Before SWAN, AUGUSTUS N. HAND, and FRANK, Circuit Judges.
Plaintiffs are "attendants" on defendant's non-self-propelled lighters used for storage and carriage of cargo within the Port of New York. They brought suit, under § 7 of the Fair Labor Standards Act of 1938, 29 U.S.C.A. § 207, for overtime compensation and liquidated damages. Defendant pleaded exemption, under § 13(b)(2) of the Act, 29 U.S.C.A. § 213(b)(2), which provides that the maximum hour provisions shall not apply with respect to "any employee of an employer subject to the provisions of §§ 1-27 of Title 49," I.E., part I of the Interstate Commerce Act. On the basis of this exemption provision, the court below granted defendant's motion for summary judgment.
Defendant operates a steamship line between Savannah and Boston, and also services New York and New York lighterage points as well as other ports with which we need not here concern ourselves. There is some controversy as to whether defendant's carriage or shipment is wholly by water or partly by water and partly by rail, but for the purposes of this appeal from the summary judgment, we assume that the carriage was wholly by water, that being the state of facts most favorable to the plaintiffs.
All of the capital stock in defendant corporation is owned by Central of Georgia Railway Company, which is in turn controlled by the Illinois Central Railroad Company. After the enactment of the Panama Canal Act of August 24, 1912, 37 Stat. 560, 566, 567, c. 390, § 11, making it unlawful for any interstate railroad carrier after July 1, 1914 to own, operate, control or have any interest whatsoever by stock ownership or otherwise in any common carrier by water with which such railroad may compete for traffic, unless authorized by the I.C.C. to continue such ownership or control, the Central of Georgia and Illinois Central on March 2, 1914 filed with the I.C.C. an application for permission to continue their ownership and control of defendant corporation. Jurisdiction was vested in the Commission to determine whether or not a carrier came within the provisions of § 11, and such determination was made final by the express terms of the statute. After a hearing on the application, the Commission found that Central of Georgia and Illinois Central had such an interest in the Ocean Steamship Company as is defined by § 11, and granted them permission to continue their control and operation of the steamship company. The latest extension of this license to control was geanted in 1938, and is still in effect.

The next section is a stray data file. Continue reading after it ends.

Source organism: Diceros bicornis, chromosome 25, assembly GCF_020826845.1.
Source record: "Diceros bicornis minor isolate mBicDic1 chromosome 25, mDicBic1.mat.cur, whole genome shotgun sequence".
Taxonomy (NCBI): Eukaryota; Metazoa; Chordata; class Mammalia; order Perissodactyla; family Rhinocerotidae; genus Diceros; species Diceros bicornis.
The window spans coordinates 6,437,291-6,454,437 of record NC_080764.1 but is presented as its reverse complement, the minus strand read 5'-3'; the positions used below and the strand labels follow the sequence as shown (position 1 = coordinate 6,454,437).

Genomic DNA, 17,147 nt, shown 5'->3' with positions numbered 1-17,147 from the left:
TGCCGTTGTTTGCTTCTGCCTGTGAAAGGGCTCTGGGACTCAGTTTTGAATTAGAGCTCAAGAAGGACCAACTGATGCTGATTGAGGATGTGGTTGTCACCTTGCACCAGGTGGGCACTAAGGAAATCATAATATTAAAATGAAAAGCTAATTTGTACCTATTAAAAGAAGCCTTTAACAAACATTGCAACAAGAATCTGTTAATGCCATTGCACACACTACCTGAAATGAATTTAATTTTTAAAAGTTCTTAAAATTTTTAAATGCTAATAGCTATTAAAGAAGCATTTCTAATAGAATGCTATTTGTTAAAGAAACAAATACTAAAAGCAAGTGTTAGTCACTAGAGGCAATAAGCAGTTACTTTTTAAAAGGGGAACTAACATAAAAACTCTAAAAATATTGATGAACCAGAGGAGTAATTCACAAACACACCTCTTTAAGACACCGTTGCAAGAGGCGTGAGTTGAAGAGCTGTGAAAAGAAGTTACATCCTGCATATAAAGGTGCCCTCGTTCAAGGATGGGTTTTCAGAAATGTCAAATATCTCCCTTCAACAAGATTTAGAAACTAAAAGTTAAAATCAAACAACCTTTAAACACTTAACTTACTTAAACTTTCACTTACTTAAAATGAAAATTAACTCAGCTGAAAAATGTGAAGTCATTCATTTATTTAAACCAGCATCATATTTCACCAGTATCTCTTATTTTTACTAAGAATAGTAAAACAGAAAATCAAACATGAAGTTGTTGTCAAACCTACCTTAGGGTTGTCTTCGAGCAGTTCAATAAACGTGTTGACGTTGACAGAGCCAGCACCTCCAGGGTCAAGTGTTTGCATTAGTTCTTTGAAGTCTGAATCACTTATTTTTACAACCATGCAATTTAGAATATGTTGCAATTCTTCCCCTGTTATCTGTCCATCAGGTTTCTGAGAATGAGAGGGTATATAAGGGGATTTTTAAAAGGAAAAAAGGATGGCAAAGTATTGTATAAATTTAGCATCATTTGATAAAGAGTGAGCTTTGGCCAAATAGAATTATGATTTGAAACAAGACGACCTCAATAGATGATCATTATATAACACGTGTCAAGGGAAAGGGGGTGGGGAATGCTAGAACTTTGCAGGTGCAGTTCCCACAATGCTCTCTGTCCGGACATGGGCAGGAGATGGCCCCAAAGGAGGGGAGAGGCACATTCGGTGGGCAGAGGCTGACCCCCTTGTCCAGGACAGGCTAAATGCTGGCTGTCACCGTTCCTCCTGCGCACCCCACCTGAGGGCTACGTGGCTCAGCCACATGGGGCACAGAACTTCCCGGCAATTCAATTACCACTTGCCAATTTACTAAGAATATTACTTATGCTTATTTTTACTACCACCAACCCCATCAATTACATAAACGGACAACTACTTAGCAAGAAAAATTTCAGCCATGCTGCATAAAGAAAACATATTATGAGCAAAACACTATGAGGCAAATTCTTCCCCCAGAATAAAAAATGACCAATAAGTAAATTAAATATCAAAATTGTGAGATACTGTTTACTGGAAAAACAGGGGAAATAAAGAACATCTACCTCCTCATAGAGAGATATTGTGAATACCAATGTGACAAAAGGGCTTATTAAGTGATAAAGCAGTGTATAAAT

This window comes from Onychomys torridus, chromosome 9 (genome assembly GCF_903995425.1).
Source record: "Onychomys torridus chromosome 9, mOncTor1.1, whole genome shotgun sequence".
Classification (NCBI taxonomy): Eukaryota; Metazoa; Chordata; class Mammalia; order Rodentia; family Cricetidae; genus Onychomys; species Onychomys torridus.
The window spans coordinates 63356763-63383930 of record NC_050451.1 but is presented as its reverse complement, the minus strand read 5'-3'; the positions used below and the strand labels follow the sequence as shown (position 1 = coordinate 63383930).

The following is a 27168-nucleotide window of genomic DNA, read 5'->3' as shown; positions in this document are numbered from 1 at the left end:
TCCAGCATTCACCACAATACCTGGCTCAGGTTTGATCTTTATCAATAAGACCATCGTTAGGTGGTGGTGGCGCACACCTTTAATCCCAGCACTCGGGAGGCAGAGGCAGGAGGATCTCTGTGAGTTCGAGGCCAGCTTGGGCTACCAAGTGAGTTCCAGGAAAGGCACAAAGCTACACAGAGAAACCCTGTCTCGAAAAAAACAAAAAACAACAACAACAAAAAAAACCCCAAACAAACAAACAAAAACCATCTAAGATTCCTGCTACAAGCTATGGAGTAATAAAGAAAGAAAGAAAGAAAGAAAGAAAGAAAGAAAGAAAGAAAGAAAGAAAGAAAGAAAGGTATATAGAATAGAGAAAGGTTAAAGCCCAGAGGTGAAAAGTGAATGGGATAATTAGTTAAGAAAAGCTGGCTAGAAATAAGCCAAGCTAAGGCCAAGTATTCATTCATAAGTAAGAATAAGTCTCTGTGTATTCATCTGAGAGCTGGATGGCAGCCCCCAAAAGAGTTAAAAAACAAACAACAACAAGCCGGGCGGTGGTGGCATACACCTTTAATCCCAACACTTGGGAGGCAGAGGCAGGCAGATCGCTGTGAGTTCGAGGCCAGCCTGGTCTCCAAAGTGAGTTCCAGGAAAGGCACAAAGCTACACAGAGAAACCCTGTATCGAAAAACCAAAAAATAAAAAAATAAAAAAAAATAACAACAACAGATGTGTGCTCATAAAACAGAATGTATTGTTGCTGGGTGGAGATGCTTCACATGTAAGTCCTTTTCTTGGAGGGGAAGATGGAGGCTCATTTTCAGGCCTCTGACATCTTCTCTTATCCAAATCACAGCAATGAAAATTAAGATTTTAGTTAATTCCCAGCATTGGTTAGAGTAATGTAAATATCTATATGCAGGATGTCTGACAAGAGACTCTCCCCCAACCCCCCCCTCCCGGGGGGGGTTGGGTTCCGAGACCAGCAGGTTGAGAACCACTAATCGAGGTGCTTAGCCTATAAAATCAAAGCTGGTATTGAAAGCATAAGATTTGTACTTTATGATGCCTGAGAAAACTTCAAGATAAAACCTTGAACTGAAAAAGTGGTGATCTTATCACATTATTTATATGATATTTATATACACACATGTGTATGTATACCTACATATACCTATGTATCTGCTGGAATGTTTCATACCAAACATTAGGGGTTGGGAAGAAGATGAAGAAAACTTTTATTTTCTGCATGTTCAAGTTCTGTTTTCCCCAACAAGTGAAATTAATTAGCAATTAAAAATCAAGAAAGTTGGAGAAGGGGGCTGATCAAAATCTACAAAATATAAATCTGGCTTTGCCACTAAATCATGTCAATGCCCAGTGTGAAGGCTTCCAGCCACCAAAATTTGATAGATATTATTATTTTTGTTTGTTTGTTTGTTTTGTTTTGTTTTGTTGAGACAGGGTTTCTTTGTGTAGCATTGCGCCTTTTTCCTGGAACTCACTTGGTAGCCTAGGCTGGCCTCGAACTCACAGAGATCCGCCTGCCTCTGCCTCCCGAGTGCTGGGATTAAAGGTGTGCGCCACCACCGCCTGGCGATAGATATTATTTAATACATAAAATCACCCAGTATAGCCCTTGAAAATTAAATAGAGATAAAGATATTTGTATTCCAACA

Section 11 of the Panama Canal Act also provided that, if any such permission is granted by the Commission, "the rates, schedules, and practices of such water carrier shall be filed with the I.C.C. and shall be subject to the act to regulate commerce and all amendments thereto in the same manner and to the same extent as is the railroad or other common carrier controlling such water carrier or interested in any manner in its operation." In 1920 these provisions were incorporated in § 5(10), (11) and (12) of the Interstate Commerce Act, 49 U.S.C.A. § 5(10), (11) and (12), and still later became paragraphs (19), (20) and (21) of the same section. The language quoted above appeared in § 5(21). It did not appear in paragraphs (14), (15) or (16) of § 5, as revised in 1940, although those paragraphs substantially incorporated the other provisions of § 11 of the Panama Canal Act.*fn1 However, paragraph (16) provides that "no * * * authorization shall be necessary if the carrier having the ownership, lease, operation, control, or interest has prior to September 18, 1940, obtained an order of extension under the provisions of paragraph 21 of this section as in effect prior to such date, and such order is still in effect."
Plaintiffs argue that the 1940 revision of § 5 eliminated the provision of paragraph (21) which placed water-carriers owned by rail-carriers under the jurisdiction of the I.C.C. But this is certainly not true as to water-carriers licensed prior to 1940 (as was defendant) since § 5 paragraph (16) specifically preserves the status of a water-carrier owned by a rail-carrier in cases where the latter has obtained an order of extension under the provisions of former paragraph (21). It follows that the defendant, Ocean Steamship Company, is "an employer subject to the provisions of §§ 1-27 of Title 49," and consequently was properly found to be exempt from the provisions of § 7 of the Fair Labor Standards Act.